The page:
2. Add the starter from the pack to the milk and stir until it dissolves.
  3. Cover your container with a cheesecloth or a towel to keep the milk clean from dust and air-borne particles.
  4. Let the milk sit for about 24 hours and then check if it has started to set. Simply dip a knife straight down into the milk and take it out. If it’s slimy then things are already happening, if it’s clean, then you need to wait a bit longer (another 3-4 hours) then test again.
  5. If it hasn’t set in 24 hours, then keep it going and check every 4-6 hours until it starts to set. It may take upwards of two days depending on the ambient temperature and other conditions in your environment. You should only proceed when the milk has started getting slimier or resembling a watery jello. It should take on average anywhere between 24 hrs and 48 hrs (as a guideline).
  6. If you are using raw milk and if there is more cream formed on top, skim that out again. Do not discard it — that’s cream, use it!
  7. Transfer the milk (well it’s actually a kind of yogurt now) to a pot and start warming it up. Set heat on low to medium and slowly heat it up in the next 10 minutes.
  8. As you heat the milk you will see that it starts to separate. Once this starts happening, try to keep the heat constant. Either turn off the stove or set it on the lowest setting.
  9. Stir slowly in the pot so the curds starts separating more and more. Once they clearly starts breaking from the whey (the clear or not so clear liquid) move on to the next step.
  10. Line your strainer with the cheesecloth and then pour the milk from the pot (well, the curds and whey) into the strainer. Pour into another pot because you want to catch and keep that whey and use it! Let it strain until only cheese curds remain in the cheesecloth. Keep as long as it takes, usually a couple of hours is enough. You really want it to drain as much liquid as possible, on its own.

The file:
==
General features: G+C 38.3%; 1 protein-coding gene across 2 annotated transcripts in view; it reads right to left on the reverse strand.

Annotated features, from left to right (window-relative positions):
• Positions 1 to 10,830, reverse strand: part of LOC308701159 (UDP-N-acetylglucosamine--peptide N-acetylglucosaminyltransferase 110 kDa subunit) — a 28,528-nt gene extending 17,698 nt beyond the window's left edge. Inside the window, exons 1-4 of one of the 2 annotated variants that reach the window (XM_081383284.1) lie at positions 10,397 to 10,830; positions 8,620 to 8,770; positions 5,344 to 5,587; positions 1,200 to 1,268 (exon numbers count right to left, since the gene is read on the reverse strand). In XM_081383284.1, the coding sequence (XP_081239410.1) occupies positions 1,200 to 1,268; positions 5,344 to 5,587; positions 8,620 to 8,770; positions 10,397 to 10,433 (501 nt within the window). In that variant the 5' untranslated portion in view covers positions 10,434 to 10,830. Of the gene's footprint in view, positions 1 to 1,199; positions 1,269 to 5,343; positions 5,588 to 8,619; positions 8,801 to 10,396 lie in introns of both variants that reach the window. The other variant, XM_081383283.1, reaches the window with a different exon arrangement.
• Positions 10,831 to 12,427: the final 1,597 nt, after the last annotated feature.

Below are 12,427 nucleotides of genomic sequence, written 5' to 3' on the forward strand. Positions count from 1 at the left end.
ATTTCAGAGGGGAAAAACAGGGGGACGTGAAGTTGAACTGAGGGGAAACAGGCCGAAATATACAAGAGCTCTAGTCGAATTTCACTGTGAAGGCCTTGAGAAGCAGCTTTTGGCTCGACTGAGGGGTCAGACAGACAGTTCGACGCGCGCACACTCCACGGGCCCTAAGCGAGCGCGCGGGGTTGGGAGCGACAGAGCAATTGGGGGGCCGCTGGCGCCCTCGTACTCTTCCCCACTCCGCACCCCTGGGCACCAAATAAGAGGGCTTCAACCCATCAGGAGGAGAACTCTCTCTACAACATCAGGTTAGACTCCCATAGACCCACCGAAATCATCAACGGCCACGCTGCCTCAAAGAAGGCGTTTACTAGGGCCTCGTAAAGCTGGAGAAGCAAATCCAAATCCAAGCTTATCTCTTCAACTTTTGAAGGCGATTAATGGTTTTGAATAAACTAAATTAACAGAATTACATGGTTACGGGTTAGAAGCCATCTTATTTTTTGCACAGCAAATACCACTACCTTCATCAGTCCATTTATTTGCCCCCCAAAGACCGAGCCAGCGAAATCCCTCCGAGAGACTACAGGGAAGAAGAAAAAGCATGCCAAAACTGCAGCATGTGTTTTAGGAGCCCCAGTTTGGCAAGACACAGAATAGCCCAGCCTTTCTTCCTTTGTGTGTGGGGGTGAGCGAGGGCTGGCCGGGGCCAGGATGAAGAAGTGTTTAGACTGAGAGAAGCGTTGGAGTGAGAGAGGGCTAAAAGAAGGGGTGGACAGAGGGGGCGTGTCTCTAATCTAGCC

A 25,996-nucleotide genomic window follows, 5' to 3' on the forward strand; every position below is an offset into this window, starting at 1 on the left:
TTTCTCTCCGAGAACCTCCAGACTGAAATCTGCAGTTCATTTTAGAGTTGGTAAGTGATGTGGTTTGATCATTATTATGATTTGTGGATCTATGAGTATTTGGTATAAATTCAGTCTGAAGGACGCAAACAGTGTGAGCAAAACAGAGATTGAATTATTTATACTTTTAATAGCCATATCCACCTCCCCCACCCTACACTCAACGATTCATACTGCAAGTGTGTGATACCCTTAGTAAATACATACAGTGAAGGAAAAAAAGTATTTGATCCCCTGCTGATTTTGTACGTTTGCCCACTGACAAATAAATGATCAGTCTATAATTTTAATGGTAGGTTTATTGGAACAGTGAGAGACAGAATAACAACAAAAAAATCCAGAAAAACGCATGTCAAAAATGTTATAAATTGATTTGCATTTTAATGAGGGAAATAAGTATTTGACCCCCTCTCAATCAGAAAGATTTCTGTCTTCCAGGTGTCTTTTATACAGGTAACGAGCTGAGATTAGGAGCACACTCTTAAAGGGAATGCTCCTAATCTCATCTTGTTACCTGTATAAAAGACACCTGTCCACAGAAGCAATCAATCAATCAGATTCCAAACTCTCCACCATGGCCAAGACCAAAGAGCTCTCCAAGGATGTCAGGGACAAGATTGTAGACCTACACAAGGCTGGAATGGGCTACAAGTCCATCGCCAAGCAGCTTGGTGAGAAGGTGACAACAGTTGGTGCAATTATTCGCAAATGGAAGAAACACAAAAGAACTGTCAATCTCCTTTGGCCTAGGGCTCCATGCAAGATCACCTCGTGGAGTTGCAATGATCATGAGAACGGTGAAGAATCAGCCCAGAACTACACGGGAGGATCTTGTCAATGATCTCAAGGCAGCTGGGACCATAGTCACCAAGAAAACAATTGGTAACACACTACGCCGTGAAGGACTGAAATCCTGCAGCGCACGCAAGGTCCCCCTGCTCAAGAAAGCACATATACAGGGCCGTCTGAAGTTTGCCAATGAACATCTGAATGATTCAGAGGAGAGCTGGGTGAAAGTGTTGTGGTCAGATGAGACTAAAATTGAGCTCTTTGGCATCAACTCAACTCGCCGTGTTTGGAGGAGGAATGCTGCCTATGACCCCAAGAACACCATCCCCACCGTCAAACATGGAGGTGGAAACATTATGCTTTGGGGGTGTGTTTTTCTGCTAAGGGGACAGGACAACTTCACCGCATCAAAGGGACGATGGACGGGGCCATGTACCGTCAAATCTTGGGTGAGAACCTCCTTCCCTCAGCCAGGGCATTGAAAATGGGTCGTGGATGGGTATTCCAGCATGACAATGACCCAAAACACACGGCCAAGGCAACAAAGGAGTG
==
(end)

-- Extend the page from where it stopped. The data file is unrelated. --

11. When you have finished draining the curds, remove them from the cheesecloth and into a cup.
  12. Congratulations, you have just made some excellent fresh delicious cottage cheese! Place it in the fridge for an hour as it will improve its consistency and taste but of course you can also eat it right away too! You can also add salt or anything else you take your cottage cheese with.

Heat Method (The quick one)

This method for making homemade cottage cheese yields results much faster than the one above, but requires a bit more ingredients. Namely, you will need a coagulating agent (either rennet or citric acid or vinegar) to get to results faster. You will also need to heat up the milk from the start so it’s more hands on compared to the previous method but you will get your cottage cheese in a matter of hours, if not minutes. Again, this recipe is not volume specific, which means you can adjust it for any amount of milk, just make sure you use the required amount of starter for that volume (how much starter to use).

Before you start, make sure you have the following:

  • a jar or another container large enough to hold all your milk,
  • a coagulating agent — rennet (best option as it affects the taste the least), apple cider vinegar (second best), lemon juice (works well too),